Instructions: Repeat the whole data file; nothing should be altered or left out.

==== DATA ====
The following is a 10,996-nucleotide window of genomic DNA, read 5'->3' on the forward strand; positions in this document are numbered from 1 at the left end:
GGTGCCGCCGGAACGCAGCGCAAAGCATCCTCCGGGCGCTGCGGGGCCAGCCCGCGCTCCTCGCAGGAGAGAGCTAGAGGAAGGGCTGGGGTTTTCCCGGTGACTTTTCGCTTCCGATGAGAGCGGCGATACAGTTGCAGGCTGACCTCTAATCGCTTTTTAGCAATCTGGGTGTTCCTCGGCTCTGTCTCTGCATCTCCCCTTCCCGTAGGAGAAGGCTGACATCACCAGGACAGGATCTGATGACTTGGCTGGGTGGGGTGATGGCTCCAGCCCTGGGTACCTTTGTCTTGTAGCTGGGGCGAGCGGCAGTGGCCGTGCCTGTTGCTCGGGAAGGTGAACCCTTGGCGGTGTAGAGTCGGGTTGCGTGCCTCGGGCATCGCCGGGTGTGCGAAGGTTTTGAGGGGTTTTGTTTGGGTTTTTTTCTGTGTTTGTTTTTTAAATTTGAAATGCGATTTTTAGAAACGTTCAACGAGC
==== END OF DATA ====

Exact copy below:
The following is a 10,996-nucleotide window of genomic DNA, read 5'->3' on the forward strand; positions in this document are numbered from 1 at the left end:
GGTGCCGCCGGAACGCAGCGCAAAGCATCCTCCGGGCGCTGCGGGGCCAGCCCGCGCTCCTCGCAGGAGAGAGCTAGAGGAAGGGCTGGGGTTTTCCCGGTGACTTTTCGCTTCCGATGAGAGCGGCGATACAGTTGCAGGCTGACCTCTAATCGCTTTTTAGCAATCTGGGTGTTCCTCGGCTCTGTCTCTGCATCTCCCCTTCCCGTAGGAGAAGGCTGACATCACCAGGACAGGATCTGATGACTTGGCTGGGTGGGGTGATGGCTCCAGCCCTGGGTACCTTTGTCTTGTAGCTGGGGCGAGCGGCAGTGGCCGTGCCTGTTGCTCGGGAAGGTGAACCCTTGGCGGTGTAGAGTCGGGTTGCGTGCCTCGGGCATCGCCGGGTGTGCGAAGGTTTTGAGGGGTTTTGTTTGGGTTTTTTTCTGTGTTTGTTTTTTAAATTTGAAATGCGATTTTTAGAAACGTTCAACGAGC